The Battle Over The Double Eagles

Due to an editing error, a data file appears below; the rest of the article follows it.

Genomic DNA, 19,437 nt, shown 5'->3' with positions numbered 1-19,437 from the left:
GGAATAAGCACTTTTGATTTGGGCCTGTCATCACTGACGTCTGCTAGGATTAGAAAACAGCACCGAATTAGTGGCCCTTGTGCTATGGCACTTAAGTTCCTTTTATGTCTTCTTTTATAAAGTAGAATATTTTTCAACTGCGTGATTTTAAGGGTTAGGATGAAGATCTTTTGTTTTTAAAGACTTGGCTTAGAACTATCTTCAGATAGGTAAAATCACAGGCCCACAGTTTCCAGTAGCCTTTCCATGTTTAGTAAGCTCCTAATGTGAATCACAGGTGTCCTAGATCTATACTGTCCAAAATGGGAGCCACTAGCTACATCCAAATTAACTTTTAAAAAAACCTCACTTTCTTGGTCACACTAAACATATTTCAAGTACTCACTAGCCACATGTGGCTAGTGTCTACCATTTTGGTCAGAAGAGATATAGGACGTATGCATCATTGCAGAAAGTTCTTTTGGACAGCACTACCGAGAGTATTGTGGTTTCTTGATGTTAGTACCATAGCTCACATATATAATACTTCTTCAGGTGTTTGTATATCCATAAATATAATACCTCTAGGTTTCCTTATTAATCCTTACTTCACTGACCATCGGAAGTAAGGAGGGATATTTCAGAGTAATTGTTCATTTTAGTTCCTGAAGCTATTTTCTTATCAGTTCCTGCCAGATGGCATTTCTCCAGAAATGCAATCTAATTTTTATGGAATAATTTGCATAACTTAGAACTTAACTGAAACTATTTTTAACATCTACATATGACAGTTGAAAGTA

The double eagle is one of the rarest coins in the world but it turns out that there may be more of them around than was previously though. Recently, 75-year-old Joan Langbord brought a collection of double eagle coins in to a coin dealer. Until the collection came to light, only one other of the gold coins, minted in 1933, was known to be in private hands and that one sold at Sotheby's for $7.9 million. But when Mrs. Langbord brought her coins to a dealer they were seized and brought to Fort Knox. The US government claims the coins, considered by experts to be the rarest and most valuable in the world, were stolen from the mint in Philadelphia during the Great Depression. Langbord's father, Israel Switt was a suspect in 1937 for lifting double eagles when the rest of the coins minted three years earlier were destroyed. Switt sold nine of the coins to private collectors over the next decade before he finally surrendered the rest the coins (or so authorities thought until Mrs. Langford found her father's collection and brought it to a coin shop). The family wants the coins back so they can sell them like any other coins. One person who will certainly be watching the case is the owner of the other double eagle. If Mrs. Langbord loses, the value of his coin becomes even more assured but if the other coins hit the market the value goes from almost $8 million to around $800,000 overnight. Personally, I'm rooting for the old lady.